Therapists specialising in Sexual Abuse

Sexual Abuse

Sexual abuse is any forced and unwanted sexual activity. Since children are unable to consent, sexual child abuse is any sexual activity, such as molestation, involving a child. Most of the time, the victims of sexual abuse know their attacker and sexual abuse often becomes worse over time. A person who has been sexually abused (been subject to molestation or rape) may feel anger, shock, shame, guilt, fear or disbelief.

If you have been sexually abused, as a child or an adult, you may develop depression, anxiety, poor self-esteem or post-traumatic stress disorder.  A qualified therapists can help victims of sexual abuse, both children and adults, to recover from the sexual trauma they have experienced.

Sexual Abuse

The abuser may use sexual abuse to maintain power and control over the victim. The majority of victims are women, however men suffer too. Sexual abuse is classed as any forced and unwanted sexual activity. The can involve being subject to molestation, assault and rape. Since children are unable to consent this means any sexual activity involving a child is sexual abuse. Most of the time, the victims of sexual abuse know their attacker and sexual abuse often becomes worse over time. As a result victims of sexual abuse may, above all, feel disbelief as well as anger, shame or fear. Victims of sexual abuse may often suffer with poor self-esteem, depression or post-traumatic stress disorder.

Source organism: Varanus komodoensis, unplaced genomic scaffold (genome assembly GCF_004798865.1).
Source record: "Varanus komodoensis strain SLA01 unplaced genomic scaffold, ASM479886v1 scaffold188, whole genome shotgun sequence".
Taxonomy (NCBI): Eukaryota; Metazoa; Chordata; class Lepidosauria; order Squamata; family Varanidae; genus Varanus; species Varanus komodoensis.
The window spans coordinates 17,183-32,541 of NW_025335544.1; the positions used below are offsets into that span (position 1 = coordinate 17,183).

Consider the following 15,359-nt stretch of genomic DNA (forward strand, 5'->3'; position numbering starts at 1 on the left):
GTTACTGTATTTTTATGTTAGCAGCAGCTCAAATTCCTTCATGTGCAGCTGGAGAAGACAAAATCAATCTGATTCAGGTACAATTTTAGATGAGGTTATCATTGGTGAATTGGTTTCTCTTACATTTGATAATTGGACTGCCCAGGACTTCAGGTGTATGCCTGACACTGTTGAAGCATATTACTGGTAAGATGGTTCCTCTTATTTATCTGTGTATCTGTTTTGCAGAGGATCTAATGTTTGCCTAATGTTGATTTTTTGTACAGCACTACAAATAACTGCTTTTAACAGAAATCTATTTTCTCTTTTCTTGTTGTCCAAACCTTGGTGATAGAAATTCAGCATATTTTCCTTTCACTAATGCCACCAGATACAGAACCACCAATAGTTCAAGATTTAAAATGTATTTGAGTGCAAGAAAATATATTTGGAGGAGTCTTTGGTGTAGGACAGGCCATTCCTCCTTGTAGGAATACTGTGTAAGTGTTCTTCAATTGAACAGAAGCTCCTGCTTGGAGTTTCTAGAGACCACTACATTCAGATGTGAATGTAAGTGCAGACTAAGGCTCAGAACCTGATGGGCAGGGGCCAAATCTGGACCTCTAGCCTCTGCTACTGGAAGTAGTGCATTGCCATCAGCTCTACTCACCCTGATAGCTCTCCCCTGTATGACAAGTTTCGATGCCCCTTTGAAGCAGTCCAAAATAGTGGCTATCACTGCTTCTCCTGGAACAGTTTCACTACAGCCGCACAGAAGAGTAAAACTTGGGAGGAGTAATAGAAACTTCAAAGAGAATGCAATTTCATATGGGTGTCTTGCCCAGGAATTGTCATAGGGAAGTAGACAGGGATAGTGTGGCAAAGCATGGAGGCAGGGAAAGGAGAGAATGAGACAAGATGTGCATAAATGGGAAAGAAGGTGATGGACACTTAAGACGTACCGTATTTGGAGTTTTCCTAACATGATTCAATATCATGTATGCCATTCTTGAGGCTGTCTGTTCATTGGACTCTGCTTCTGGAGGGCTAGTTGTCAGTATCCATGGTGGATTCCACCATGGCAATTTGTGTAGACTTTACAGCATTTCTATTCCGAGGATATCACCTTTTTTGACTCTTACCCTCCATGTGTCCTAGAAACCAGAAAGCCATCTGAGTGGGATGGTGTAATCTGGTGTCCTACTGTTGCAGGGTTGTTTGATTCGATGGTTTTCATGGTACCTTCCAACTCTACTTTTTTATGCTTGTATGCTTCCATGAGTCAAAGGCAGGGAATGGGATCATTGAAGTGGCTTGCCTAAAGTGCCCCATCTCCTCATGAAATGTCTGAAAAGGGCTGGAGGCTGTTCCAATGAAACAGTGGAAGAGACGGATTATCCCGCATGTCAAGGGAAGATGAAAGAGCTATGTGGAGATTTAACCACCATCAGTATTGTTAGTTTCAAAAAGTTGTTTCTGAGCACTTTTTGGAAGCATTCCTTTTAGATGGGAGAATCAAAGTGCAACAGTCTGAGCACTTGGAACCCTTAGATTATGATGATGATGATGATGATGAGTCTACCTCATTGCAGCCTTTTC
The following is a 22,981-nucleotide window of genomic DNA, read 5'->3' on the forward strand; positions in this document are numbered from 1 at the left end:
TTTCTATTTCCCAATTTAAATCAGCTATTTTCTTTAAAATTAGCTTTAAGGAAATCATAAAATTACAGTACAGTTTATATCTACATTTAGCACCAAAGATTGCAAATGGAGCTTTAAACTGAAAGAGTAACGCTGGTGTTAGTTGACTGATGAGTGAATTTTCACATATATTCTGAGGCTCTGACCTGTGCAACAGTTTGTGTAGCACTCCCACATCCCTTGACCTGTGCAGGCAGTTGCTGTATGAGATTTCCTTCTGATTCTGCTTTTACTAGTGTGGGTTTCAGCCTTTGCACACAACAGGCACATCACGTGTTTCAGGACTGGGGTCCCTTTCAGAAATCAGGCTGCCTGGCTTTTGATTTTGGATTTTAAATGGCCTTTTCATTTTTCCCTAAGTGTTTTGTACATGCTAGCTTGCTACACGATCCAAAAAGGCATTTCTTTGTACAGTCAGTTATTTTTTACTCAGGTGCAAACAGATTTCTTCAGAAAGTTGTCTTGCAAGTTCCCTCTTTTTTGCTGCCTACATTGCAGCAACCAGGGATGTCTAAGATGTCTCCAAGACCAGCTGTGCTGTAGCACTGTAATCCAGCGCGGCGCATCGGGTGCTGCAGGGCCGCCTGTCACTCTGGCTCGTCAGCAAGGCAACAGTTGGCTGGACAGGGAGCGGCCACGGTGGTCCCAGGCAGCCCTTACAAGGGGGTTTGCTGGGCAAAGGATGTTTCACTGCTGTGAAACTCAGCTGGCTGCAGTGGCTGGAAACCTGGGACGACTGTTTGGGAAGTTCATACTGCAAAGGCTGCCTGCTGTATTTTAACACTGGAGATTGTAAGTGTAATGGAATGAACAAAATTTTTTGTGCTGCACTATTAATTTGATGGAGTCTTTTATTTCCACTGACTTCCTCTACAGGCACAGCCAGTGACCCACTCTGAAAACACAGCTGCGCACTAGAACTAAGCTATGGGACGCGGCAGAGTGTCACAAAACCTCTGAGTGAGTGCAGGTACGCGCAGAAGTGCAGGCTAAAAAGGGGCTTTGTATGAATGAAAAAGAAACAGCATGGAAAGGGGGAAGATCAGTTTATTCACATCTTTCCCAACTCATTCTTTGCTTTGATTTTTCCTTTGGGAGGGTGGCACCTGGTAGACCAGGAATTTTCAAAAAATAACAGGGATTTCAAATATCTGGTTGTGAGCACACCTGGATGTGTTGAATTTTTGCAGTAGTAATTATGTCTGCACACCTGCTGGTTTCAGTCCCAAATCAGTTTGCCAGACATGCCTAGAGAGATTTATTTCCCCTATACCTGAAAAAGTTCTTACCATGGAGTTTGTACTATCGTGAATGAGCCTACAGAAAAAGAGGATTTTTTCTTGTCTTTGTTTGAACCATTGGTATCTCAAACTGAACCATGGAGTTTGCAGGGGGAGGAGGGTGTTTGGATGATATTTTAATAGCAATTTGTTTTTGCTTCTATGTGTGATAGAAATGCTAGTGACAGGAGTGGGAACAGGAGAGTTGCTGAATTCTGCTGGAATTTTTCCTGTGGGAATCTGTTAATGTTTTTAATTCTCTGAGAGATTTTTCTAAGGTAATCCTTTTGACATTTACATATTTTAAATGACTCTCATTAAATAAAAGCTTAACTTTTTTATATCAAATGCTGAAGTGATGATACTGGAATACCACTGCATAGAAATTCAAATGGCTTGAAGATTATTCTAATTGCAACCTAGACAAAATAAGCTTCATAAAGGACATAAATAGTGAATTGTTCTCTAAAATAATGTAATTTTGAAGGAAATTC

Despite the form it takes, abuse can cause lasting mental and emotional harm. Abusive-relationships can have long-term damaging effects on the victim. Feelings of shame, guilt, anxiety, depression, anger, trust problems, or self-destructive behaviour are common for victims of abuse. Victims and survivors of sexual abuse or molestation can benefit from counselling to cope with the experience and also related trauma. Family members of abuse survivors can also suffer with anxiety, shame and disbelief and as a result benefit from therapy. Consequently this can help them develop their own healthy and supportive ways of coping.

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